Anaemia in piglets deserves adequate attention

Iron injection in piglets is a routine farrowing house treatment on pig farms that we rarely question. However, in recent years, we have seen great developments in sow farming, with ever-larger litters and piglets with a growth potential like never before. Therefore, we should be asking ourselves whether this one iron injection is still enough. In a recent study (De Backer et al., 2021) on 21 Belgian farms, 25% of the piglets were found to have clinical anaemia, and > 50% of the piglets had subclinical anaemia. It is time to reflect on this topic.

Piglets have a high need for iron, as it is an important component of haemoglobin and myoglobin. These ensure the transport of oxygen through the blood and the transport of oxygen into the muscle cells, respectively. As the weight of piglets quadruples in the first three weeks of life, piglets have a very high need for iron. Despite this high requirement, piglets are born with limited iron reserves, and colostrum and sow’s milk contain relatively low levels of iron. The amounts of iron available to produce myoglobin and haemoglobin are therefore limited compared to the piglets’ high requirements. Theoretically, a piglet needs 335 mg of iron (67 mg/kg of growth) to grow 5 kg in the farrowing house, while its reserves at birth are about 50 mg and in the daily intake is about 1 mg/day through its milk, which adds up to a deficiency of 264 mg in total. In particular, piglets in large litters (due to lower reserves) and piglets from older sows are at higher risk of iron deficiency. The faster the piglets grow, the greater the risk of an iron deficiency. Therefore, heavy, large piglets have a higher risk of anaemia at weaning, despite the iron injection in the first days of life.

The visible symptoms of severe deficiencies are pale mucus membranes, rough hair, lethargy, and a lack of appetite. But even before these clinical deficiencies, subclinical deficiencies result in a lower disease resistance and therefore a higher susceptibility to disease, with a consequent reduction in weight gain. Optimal haemoglobin levels are > 110 g/l; values between 90 and 110 g/l are suboptimal, while < 90 g/l is considered clinical anaemia. These levels can also be measured to see if the iron supply on a sow farm still meets the standards.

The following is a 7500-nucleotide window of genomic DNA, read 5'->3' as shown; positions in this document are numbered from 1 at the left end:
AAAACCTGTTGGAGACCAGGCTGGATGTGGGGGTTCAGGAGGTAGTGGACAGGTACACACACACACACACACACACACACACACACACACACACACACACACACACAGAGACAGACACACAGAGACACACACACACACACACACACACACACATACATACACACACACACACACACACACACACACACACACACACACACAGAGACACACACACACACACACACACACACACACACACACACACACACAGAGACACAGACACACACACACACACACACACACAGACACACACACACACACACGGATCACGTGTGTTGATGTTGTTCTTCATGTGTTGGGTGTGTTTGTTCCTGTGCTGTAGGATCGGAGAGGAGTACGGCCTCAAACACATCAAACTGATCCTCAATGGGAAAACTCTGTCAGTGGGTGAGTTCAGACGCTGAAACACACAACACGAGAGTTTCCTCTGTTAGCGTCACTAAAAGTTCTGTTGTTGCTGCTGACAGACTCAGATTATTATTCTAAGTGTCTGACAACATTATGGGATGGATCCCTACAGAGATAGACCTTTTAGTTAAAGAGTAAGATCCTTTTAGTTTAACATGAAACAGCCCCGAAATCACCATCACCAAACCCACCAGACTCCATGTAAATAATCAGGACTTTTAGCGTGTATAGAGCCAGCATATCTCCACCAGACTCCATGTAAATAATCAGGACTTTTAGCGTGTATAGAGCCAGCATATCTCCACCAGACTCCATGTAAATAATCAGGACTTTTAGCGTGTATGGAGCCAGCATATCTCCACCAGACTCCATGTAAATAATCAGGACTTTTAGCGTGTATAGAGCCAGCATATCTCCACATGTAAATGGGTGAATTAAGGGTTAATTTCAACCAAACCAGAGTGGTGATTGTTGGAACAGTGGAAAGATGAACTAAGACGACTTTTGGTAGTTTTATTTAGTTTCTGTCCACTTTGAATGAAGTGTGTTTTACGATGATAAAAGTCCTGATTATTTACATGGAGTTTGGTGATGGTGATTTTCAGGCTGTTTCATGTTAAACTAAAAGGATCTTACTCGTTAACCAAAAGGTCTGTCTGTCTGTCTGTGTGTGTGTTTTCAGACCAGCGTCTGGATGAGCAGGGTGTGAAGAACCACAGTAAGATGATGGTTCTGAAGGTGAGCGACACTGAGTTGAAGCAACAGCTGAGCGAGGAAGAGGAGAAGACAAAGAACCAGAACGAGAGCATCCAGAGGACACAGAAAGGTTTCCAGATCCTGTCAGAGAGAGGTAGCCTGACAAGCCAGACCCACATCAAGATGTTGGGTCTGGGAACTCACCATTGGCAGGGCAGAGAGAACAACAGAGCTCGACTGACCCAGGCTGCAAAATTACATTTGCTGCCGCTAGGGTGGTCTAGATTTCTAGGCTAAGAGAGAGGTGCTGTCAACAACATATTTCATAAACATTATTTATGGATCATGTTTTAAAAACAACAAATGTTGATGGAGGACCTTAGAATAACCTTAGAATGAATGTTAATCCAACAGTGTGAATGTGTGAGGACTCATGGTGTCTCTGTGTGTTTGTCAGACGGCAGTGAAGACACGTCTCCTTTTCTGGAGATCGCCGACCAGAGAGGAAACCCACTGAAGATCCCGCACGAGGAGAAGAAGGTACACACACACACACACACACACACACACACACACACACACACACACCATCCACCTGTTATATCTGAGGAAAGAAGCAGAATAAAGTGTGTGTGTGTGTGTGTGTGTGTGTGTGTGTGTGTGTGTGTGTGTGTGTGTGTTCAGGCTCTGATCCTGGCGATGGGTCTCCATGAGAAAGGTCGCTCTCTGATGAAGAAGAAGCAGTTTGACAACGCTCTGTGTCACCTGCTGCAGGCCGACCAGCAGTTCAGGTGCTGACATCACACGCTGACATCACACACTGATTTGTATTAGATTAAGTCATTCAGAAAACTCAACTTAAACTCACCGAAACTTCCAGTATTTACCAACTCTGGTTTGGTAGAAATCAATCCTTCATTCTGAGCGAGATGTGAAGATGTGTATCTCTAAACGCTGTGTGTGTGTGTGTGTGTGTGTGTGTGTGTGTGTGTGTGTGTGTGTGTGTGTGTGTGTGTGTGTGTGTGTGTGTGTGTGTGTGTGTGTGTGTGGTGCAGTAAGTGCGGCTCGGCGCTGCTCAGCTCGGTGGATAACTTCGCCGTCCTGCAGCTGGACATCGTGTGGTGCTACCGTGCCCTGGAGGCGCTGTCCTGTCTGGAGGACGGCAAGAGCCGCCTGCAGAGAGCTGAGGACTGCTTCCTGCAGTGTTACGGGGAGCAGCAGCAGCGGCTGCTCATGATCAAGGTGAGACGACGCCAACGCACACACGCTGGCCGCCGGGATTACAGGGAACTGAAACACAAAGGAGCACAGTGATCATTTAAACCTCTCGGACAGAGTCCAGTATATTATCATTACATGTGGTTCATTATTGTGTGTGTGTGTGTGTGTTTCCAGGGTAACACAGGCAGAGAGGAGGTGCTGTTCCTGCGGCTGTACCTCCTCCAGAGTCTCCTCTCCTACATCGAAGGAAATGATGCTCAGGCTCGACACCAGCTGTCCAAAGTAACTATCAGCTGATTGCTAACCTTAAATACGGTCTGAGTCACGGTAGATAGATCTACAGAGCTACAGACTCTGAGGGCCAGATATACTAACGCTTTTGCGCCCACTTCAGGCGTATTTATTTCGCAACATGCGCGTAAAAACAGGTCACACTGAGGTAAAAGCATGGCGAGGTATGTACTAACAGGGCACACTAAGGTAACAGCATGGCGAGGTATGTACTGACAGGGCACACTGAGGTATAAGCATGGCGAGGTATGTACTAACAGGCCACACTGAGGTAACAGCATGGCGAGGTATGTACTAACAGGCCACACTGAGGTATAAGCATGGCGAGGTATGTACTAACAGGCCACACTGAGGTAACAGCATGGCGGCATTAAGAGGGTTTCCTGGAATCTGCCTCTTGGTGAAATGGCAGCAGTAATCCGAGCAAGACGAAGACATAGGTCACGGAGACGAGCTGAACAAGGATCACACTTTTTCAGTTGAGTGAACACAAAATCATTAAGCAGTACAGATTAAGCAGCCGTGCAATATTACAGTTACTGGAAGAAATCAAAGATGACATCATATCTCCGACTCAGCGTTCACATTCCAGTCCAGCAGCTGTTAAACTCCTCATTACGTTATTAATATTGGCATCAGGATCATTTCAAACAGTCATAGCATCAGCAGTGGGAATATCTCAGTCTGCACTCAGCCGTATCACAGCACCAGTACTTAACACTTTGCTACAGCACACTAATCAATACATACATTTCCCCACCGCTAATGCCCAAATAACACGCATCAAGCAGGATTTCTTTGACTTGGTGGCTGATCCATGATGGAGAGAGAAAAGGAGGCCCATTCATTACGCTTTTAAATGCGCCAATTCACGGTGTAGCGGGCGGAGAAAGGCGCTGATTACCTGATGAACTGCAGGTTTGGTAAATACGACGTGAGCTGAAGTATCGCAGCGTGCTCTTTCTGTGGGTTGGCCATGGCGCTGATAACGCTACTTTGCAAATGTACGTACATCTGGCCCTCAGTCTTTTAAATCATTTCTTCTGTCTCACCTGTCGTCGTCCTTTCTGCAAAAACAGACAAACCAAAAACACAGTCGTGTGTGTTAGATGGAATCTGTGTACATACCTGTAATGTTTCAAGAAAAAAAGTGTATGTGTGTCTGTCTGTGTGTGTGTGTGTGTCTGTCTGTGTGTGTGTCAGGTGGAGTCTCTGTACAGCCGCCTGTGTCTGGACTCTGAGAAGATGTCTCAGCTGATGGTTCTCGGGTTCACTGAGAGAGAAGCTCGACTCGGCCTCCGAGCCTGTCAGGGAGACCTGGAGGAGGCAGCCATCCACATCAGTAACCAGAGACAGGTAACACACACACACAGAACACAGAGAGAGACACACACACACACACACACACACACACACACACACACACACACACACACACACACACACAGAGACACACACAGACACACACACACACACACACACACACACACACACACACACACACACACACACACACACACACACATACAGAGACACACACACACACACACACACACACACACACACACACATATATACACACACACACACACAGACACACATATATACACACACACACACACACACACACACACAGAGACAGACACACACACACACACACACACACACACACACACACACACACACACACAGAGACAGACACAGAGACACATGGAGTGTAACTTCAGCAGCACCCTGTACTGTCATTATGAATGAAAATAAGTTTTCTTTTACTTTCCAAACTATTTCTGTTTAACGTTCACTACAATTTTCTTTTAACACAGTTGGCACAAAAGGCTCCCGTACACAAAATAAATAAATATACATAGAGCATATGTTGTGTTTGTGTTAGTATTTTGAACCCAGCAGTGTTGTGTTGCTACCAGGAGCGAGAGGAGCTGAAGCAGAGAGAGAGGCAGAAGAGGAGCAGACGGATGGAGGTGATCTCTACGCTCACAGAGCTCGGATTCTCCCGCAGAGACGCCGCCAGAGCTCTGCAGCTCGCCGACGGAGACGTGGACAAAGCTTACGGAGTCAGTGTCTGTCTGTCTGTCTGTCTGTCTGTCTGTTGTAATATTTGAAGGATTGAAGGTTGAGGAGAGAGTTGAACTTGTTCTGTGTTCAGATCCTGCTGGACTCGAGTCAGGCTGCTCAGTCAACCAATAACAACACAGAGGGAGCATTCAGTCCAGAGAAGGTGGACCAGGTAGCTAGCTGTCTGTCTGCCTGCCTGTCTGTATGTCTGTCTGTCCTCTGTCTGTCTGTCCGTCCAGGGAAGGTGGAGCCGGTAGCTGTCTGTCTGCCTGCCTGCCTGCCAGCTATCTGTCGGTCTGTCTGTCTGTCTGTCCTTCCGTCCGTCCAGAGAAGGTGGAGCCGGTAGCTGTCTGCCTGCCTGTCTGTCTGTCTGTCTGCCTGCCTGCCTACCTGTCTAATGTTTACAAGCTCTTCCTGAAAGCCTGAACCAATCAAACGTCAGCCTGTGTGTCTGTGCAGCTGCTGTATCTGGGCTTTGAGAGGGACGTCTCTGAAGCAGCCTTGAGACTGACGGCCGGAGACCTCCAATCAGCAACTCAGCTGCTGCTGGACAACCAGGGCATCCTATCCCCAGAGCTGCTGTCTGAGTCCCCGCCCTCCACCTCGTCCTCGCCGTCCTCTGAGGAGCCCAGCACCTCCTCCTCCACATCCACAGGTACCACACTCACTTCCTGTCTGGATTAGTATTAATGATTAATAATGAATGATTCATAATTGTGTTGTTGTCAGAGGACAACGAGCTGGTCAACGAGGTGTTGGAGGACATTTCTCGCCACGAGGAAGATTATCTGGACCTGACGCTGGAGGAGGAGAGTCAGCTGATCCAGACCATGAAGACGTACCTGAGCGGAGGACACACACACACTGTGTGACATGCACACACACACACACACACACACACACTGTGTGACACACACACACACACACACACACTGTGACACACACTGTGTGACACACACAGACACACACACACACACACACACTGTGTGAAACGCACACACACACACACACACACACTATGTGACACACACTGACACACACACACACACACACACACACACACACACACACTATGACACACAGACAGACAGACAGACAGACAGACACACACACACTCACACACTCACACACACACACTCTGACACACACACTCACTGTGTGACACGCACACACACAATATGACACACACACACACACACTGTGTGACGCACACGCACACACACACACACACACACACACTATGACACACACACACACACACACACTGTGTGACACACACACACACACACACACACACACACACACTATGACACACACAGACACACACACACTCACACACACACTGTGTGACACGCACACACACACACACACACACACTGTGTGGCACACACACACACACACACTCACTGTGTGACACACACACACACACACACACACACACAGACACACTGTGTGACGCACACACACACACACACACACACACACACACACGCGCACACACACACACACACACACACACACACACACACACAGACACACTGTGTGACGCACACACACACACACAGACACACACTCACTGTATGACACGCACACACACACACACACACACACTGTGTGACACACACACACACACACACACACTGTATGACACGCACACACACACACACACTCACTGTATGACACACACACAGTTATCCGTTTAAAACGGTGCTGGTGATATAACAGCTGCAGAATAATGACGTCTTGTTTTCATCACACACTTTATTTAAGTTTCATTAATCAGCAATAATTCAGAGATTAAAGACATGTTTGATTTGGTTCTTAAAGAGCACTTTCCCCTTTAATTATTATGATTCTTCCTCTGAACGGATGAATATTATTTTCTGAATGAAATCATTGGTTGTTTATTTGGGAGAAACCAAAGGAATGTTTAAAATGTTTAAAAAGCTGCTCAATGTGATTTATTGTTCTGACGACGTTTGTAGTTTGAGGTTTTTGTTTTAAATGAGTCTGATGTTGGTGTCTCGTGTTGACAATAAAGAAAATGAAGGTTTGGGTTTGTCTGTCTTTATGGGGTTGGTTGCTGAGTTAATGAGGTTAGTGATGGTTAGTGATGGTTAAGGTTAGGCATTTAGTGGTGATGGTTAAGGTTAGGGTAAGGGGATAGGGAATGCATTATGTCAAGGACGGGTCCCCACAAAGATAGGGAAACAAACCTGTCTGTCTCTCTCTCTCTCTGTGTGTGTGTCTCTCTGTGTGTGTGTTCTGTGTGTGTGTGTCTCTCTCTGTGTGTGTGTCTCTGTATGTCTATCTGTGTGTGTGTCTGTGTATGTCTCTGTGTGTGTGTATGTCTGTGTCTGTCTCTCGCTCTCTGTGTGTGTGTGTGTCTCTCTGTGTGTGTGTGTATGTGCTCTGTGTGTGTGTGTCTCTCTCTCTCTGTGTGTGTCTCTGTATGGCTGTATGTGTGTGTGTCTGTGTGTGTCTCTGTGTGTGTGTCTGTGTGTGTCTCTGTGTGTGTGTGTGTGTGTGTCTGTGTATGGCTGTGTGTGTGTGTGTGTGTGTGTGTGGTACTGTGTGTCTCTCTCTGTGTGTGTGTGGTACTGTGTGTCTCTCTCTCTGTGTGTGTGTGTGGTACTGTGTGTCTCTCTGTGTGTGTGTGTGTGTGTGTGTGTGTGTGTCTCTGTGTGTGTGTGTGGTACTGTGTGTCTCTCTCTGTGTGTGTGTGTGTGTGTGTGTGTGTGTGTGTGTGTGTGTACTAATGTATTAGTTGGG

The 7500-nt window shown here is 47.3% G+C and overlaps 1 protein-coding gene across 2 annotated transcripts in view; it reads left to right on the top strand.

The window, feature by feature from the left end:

A Danish study (Haugegaard et al., 2008) showed that piglets that received a second iron injection at 20 days of age grew 20 grams/day faster in the first 15 days after weaning compared to piglets that received only one iron injection in the first days after birth. Another Danish study (Bhattarai et al., 2015) found that increasing piglet haemoglobin by 10 g/l at weaning resulted in increased growth of 17 g/day during the first three weeks after weaning. These are all signs that iron levels do play an important role in the health and performance of piglets after weaning.

In addition to the iron injection, the piglets’ diet can also play an important role in providing them with extra iron. With our Earlyfeed products, we want to ensure that piglets are prepared from an early age as well as possible for good and healthy growth in the later stages of life. After all, you cannot start to stimulate the health and growth of piglets early enough. A sufficient supply of iron is an important element in this. All our milk products, creepfeeds, and prestarters therefore contain a high content of an easily absorbable organic iron source. The extra easily absorbable iron from the prestarter is a welcome supplement for the piglet, especially towards the end of the farrowing period, when the piglet’s reserves, which it received from the sow and the iron injection, are exhausted. We also see that the START+ concept, which we use in our prestarters to stimulate the intestinal development of piglets in the farrowing pen, results in a better iron status of the piglets at weaning (see Table 1). After all, START+ stimulates the intestinal development and the absorption capacity of piglets, resulting in a better utilisation of the nutrients in the feed and a more efficient absorption of iron.

Fe-Serum (µg/dl)90.0 ± 28.4110.2 ± 45.90.14
Table 1: Iron status in blood of piglets weaned at 23 days of age, fed with piglet milk (to d10) and pre-starter with or without START+.

Our weaning concentrates also contain  organic iron, to provide the piglets with an extra shot of easily absorbable iron after weaning. All this is to ensure that the piglets get a healthy start in the nursery and that their resistance to disease can be supported as best as possible.

In conclusion, it may be interesting to review the iron supply and the occurrence of (subclinical) anaemia on the sow farm. Everything that benefits the piglet’s disease resistance deserves adequate attention, especially given the pressure on antibiotic use. An Earlyfeed prestarter and weaning concentrate that helps to provide piglets with sufficient extra iron can be a welcome addition to the iron injection, thus contributing to a reduction in antibiotic use after weaning.

Your Earlyfeed expert
Delphine Van Zele
Product Manager Swine

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